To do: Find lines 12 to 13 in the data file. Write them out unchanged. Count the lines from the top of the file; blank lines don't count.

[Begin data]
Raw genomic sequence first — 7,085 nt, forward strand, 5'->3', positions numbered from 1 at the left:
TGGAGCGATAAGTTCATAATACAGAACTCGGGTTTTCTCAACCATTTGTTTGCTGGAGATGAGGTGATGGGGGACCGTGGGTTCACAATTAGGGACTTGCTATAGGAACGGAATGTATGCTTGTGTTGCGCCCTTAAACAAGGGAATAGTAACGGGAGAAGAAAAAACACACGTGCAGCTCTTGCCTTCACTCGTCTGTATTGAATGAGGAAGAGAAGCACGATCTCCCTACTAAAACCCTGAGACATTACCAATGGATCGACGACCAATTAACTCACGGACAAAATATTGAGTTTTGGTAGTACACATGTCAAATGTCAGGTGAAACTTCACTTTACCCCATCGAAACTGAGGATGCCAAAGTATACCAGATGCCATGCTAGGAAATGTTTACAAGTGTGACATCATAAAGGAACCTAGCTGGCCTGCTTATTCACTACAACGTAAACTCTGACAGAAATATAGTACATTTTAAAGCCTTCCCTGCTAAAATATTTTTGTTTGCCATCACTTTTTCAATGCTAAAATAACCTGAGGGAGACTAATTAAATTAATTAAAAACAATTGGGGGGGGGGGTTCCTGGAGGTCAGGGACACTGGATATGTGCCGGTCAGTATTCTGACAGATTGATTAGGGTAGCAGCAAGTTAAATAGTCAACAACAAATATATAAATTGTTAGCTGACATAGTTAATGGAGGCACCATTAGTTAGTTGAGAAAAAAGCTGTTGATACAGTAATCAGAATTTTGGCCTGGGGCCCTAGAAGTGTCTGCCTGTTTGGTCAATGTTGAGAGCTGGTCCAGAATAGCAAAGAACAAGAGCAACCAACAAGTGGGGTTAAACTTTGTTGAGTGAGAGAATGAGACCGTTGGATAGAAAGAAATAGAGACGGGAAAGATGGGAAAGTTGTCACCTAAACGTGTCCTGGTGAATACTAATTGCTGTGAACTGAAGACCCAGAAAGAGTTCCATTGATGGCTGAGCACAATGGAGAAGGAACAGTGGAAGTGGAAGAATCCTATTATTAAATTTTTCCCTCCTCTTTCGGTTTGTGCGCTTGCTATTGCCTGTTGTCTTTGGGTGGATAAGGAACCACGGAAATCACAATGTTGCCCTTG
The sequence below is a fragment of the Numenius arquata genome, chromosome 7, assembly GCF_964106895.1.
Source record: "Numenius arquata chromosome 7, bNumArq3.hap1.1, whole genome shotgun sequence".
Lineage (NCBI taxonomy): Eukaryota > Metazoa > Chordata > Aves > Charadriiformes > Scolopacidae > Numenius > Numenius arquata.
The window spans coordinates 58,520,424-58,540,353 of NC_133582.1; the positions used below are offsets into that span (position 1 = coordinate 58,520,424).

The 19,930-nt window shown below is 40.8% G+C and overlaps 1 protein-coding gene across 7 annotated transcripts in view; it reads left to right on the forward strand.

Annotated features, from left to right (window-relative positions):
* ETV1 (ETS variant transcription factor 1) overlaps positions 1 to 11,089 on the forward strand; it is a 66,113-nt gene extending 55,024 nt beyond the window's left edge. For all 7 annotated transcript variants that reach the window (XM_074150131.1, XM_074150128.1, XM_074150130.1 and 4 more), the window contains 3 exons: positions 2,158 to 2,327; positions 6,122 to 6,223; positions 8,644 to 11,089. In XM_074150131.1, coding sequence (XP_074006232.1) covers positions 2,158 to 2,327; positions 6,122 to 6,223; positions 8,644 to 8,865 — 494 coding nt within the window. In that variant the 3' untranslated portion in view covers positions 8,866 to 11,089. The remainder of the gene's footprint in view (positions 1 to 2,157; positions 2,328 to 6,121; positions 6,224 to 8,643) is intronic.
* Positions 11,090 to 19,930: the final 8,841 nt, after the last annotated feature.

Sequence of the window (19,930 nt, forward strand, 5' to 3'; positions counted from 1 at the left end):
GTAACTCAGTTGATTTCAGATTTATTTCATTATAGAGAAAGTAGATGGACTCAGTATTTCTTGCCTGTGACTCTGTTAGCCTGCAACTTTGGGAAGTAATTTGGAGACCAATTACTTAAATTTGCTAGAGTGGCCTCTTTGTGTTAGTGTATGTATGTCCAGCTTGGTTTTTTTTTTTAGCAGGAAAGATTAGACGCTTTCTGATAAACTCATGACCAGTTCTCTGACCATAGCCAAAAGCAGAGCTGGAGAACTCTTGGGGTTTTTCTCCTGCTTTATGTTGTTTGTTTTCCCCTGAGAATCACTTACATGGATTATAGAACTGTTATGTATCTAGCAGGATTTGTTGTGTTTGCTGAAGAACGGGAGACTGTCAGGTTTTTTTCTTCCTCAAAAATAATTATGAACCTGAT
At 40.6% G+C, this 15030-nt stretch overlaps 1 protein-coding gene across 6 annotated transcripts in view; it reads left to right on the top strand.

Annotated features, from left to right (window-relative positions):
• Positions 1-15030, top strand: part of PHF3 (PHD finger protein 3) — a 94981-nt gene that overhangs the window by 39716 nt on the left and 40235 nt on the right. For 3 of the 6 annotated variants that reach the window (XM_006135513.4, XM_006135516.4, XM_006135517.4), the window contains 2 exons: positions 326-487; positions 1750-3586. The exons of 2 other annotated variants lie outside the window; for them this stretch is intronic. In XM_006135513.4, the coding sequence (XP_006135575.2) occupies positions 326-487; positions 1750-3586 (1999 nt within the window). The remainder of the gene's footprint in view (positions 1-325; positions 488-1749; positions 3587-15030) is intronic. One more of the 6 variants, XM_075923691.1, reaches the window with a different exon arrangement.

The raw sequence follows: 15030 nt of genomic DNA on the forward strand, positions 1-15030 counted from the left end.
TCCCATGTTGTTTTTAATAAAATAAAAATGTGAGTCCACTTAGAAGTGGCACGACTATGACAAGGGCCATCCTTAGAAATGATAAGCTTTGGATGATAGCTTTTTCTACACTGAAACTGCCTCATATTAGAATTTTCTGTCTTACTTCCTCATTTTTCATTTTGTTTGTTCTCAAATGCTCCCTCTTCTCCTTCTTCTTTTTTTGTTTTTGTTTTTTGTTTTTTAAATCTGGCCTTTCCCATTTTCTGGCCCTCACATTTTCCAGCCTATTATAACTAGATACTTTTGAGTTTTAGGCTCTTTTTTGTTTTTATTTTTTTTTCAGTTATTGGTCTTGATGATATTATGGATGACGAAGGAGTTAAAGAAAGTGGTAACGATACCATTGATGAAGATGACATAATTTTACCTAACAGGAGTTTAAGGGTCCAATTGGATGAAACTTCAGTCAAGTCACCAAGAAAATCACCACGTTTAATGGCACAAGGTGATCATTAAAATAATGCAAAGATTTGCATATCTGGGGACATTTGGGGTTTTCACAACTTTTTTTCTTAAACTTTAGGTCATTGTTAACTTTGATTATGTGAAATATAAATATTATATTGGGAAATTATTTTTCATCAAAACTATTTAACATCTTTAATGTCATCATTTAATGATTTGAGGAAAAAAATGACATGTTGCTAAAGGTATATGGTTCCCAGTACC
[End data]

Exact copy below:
GTAACTCAGTTGATTTCAGATTTATTTCATTATAGAGAAAGTAGATGGACTCAGTATTTCTTGCCTGTGACTCTGTTAGCCTGCAACTTTGGGAAGTAATTTGGAGACCAATTACTTAAATTTGCTAGAGTGGCCTCTTTGTGTTAGTGTATGTATGTCCAGCTTGGTTTTTTTTTTTAGCAGGAAAGATTAGACGCTTTCTGATAAACTCATGACCAGTTCTCTGACCATAGCCAAAAGCAGAGCTGGAGAACTCTTGGGGTTTTTCTCCTGCTTTATGTTGTTTGTTTTCCCCTGAGAATCACTTACATGGATTATAGAACTGTTATGTATCTAGCAGGATTTGTTGTGTTTGCTGAAGAACGGGAGACTGTCAGGTTTTTTTCTTCCTCAAAAATAATTATGAACCTGAT
At 40.6% G+C, this 15030-nt stretch overlaps 1 protein-coding gene across 6 annotated transcripts in view; it reads left to right on the top strand.